Bingo – April 2010


By Edward Bond

Directed by Angus Jackson

Venue: Minerva Theatre

Date: Tuesday 27th April 2010

This play is just tolerable, thanks to the second half opening scene in the tavern, with Ben Jonson and Will getting totally blotto, and giving us most of the play’s sparse jokes in one chunk. This was a very good production, mind you, and the performances were all splendid, but Edward Bond can be so dreary. I suppose he feels he has something to say about life, or in this case about money and death, but he overestimates his abilities in my view.

I saw this one on my own for once, as Steve, bless him, had come down with a bad cold and couldn’t stop coughing. The performance was the quieter, apart from a mobile going off during the closing stages! It’s strange not to have our usual discussion afterwards, but as we’ve booked again for this one he’ll have a chance to catch up later. I’ll be interested to see how the performance changes in that time.

The set was entertaining in itself. The first scenes are set in the garden of New House, Shakespeare’s retirement place in the country. There were large hedges at the back with a central opening, symmetrical beds, indicated by woodchip mulch, on either side, and also at the front. The stage had angled corners on two levels and was cut away to provide triangular steps at the front and side. There was a gate front right corner, and a bench back left.

For the rest of the first half, there was an unspecified location. The hedges were on a revolve, and on the other side were bricks, which were now at the back. In front of them was a wooden pillar, and the poor Young Woman was set up there, now dead. She did at least have a wooden headrest to help her stay still. The gate and bench were removed, and the woodchip scattered across the stage. I thought it might be a barn at first, but the gallows with grass at the base suggested an outdoor scene.

The second half starts in the tavern, and the front of the revolve now has walls either side and a fireplace in the middle, thrust forward. There were two tables and assorted stools, Ben and Will at the one to the right. For the next scene, outside in the snow, the revolve turned to give us an open space – don’t remember what was at the back – and a pile of fake snow which was swept vigorously forward to cover the stage (and the feet of the folk in the front row). Simple and effective.

The final scene is set in Will’s bedroom, so it took a minute or two to set up. The walls are back, but this time with a sturdy-looking door between them. There’s a bed to the left, an upright chair to the right, and a small, very small writing desk in front, covered in papers.

The story covers Shakespeare’s last months in Stratford, and brings in the enclosures and the hardships facing the poor at that time. Shakespeare is approached by William Coombe to agree to the common land being enclosed, and eventually agrees to that provided his rents are guaranteed. A young woman wanders into their lives, who shows us the restrictions on movement between parishes. There are protests against the enclosures, and in the meantime, Will is in a kind of depression as he toils towards death. He doesn’t get on with his family, loathes them in fact, so living in Stratford is torture for him, though he no longer wants to be in London. Frankly, just about everyone is miserable.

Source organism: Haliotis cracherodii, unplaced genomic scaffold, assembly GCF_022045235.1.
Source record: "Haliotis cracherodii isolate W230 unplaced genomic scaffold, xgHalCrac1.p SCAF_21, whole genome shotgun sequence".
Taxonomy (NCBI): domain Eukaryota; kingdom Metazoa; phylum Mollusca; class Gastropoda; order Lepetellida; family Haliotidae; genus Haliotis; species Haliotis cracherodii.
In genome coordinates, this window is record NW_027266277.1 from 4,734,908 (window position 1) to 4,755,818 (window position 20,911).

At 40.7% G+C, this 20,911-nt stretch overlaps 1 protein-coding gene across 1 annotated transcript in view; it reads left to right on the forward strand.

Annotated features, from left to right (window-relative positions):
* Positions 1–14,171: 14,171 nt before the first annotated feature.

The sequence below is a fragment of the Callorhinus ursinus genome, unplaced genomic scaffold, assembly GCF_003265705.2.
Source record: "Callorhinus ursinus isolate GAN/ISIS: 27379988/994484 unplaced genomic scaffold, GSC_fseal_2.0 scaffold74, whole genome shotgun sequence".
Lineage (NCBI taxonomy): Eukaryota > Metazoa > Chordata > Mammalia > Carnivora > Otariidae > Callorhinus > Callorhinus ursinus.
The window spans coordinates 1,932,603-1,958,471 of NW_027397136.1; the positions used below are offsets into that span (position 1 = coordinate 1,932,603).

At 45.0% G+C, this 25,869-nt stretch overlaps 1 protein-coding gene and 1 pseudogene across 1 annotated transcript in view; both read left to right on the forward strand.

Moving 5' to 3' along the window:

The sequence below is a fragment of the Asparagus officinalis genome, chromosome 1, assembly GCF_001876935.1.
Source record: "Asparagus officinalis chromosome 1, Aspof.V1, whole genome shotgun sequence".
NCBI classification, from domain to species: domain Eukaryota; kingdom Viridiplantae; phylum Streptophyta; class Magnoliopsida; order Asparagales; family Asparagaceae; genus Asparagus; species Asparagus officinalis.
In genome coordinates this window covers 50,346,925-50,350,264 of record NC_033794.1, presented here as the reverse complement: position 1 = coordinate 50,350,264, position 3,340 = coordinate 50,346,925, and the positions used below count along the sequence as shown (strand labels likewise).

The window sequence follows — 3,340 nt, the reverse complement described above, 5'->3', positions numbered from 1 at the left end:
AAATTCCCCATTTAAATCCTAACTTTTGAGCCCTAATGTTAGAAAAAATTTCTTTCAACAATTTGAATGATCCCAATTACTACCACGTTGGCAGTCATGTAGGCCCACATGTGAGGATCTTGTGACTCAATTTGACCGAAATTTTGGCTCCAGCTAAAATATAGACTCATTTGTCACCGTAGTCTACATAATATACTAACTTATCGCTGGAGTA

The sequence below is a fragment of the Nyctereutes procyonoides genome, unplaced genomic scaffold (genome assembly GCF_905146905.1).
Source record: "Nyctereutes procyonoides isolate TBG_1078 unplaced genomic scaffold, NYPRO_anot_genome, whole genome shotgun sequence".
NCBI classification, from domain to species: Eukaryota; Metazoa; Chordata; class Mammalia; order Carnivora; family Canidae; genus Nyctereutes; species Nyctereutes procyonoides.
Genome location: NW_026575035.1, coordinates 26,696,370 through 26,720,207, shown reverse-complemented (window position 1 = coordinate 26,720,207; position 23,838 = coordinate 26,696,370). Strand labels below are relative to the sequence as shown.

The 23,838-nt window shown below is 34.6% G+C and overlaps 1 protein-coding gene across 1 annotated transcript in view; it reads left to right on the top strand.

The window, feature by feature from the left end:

Bond is a political writer, so there’s a bit of drum-banging going on, but on the whole I’d have to agree with Patrick Stewart’s comment at the post-show that this was one area where Bond was scrupulously balanced. It is, after all, the area he’s most interested in, and he does understand the other points of view, at least well enough to present them fairly. I’d also agree that it’s the only area that’s balanced. I was very aware that many of the characters simply don’t communicate with each other, and while that’s certainly a valid situation to demonstrate and explore on stage, it doesn’t necessarily work if the lack of communication extends to the audience as well. Surely Judith could have been given more opportunity to express her feelings about her absentee father? Surely she could have made better points about his lack of care towards his family? There was enough to hint at the past injuries, on both sides, but I never felt the personal was anything more than a side issue for Bond.

Unfortunately, the political side also felt underwritten. One of the main protesters, Son, son of Old Woman and Old Man, Will’s servants (God, these names are dreadful!) was so caught up in religious rhetoric, and spoke with such a strong accent that I lost most of his lines. I got the anger, but the arguments against enclosure were decidedly lacking. In fact, the best argument against was the wonderfully sleazy performance by Jason Watkins as William Coombe, the main mover in the land grab campaign. I will just say that the accents were all fine, as far as I could tell, and if I’d remembered, I would have liked to ask about them during the post-show, but they did make it hard to follow the dialogue at times.

So it wasn’t the greatest evening, but the time did pass fairly quickly, and we had some laughs along the way.

© 2010 Sheila Evans at

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